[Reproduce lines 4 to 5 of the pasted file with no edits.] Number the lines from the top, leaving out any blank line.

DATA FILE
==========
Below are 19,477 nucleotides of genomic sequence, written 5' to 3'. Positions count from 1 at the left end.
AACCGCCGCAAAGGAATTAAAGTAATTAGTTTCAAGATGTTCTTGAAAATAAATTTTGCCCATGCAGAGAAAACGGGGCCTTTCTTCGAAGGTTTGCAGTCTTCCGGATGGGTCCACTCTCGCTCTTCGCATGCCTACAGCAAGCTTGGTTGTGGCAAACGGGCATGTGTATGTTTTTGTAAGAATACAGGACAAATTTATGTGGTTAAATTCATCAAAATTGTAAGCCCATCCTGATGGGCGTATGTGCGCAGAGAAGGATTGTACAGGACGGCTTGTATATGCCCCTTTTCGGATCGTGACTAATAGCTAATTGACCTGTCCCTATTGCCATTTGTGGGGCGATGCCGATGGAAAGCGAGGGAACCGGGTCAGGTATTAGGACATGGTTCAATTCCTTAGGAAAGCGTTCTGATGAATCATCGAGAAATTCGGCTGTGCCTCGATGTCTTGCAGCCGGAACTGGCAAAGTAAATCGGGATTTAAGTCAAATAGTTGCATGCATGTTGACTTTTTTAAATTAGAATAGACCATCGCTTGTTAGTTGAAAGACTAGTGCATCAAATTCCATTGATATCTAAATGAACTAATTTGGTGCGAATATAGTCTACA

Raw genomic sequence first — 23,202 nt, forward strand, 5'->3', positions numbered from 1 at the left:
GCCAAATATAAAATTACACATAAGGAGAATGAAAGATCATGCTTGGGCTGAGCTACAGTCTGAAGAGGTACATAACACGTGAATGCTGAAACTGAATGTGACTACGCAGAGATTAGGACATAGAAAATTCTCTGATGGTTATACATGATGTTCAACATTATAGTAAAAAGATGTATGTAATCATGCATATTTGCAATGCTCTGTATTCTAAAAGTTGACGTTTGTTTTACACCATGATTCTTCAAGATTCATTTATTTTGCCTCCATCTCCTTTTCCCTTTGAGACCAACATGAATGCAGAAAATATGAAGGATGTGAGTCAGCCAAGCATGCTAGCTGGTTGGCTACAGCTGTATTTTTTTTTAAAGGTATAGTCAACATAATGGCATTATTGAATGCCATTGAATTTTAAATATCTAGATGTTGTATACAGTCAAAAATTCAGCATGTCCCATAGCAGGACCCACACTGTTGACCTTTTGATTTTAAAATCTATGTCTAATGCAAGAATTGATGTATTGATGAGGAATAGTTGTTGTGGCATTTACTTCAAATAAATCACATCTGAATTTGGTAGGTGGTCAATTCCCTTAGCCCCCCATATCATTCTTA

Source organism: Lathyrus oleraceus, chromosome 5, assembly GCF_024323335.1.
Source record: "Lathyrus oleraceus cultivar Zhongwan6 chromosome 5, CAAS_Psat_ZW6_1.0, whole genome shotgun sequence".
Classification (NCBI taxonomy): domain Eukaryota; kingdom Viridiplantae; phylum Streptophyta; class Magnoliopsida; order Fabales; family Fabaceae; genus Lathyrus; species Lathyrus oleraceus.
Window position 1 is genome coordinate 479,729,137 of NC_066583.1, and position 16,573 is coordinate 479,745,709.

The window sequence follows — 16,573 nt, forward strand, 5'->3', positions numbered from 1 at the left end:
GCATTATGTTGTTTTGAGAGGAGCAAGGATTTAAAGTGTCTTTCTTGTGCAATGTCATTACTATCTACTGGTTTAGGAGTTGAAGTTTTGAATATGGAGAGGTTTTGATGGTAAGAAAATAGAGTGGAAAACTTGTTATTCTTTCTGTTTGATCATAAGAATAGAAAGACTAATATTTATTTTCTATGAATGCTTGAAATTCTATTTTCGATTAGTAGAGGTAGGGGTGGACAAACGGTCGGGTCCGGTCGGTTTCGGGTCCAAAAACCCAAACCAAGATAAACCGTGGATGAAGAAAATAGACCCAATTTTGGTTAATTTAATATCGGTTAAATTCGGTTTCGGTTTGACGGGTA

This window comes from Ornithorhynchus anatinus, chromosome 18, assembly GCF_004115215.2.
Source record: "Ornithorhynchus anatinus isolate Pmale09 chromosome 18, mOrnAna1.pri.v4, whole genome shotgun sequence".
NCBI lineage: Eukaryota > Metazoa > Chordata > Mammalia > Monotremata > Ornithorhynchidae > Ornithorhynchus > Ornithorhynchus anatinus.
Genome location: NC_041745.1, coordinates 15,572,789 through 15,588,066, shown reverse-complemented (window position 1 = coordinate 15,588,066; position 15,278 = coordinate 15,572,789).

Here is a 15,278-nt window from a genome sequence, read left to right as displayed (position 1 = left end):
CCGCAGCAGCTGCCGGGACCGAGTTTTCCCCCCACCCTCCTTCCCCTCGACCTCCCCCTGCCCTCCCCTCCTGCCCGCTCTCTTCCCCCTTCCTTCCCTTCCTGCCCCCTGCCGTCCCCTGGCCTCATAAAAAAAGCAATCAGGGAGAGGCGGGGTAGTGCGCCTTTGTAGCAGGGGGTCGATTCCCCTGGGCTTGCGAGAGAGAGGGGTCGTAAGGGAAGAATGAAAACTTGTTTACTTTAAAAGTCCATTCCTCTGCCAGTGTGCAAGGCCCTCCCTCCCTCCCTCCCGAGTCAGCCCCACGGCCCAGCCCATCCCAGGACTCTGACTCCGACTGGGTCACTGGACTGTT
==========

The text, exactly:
GCCAAATATAAAATTACACATAAGGAGAATGAAAGATCATGCTTGGGCTGAGCTACAGTCTGAAGAGGTACATAACACGTGAATGCTGAAACTGAATGTGACTACGCAGAGATTAGGACATAGAAAATTCTCTGATGGTTATACATGATGTTCAACATTATAGTAAAAAGATGTATGTAATCATGCATATTTGCAATGCTCTGTATTCTAAAAGTTGACGTTTGTTTTACACCATGATTCTTCAAGATTCATTTATTTTGCCTCCATCTCCTTTTCCCTTTGAGACCAACATGAATGCAGAAAATATGAAGGATGTGAGTCAGCCAAGCATGCTAGCTGGTTGGCTACAGCTGTATTTTTTTTTAAAGGTATAGTCAACATAATGGCATTATTGAATGCCATTGAATTTTAAATATCTAGATGTTGTATACAGTCAAAAATTCAGCATGTCCCATAGCAGGACCCACACTGTTGACCTTTTGATTTTAAAATCTATGTCTAATGCAAGAATTGATGTATTGATGAGGAATAGTTGTTGTGGCATTTACTTCAAATAAATCACATCTGAATTTGGTAGGTGGTCAATTCCCTTAGCCCCCCATATCATTCTTA

Source organism: Lathyrus oleraceus, chromosome 5, assembly GCF_024323335.1.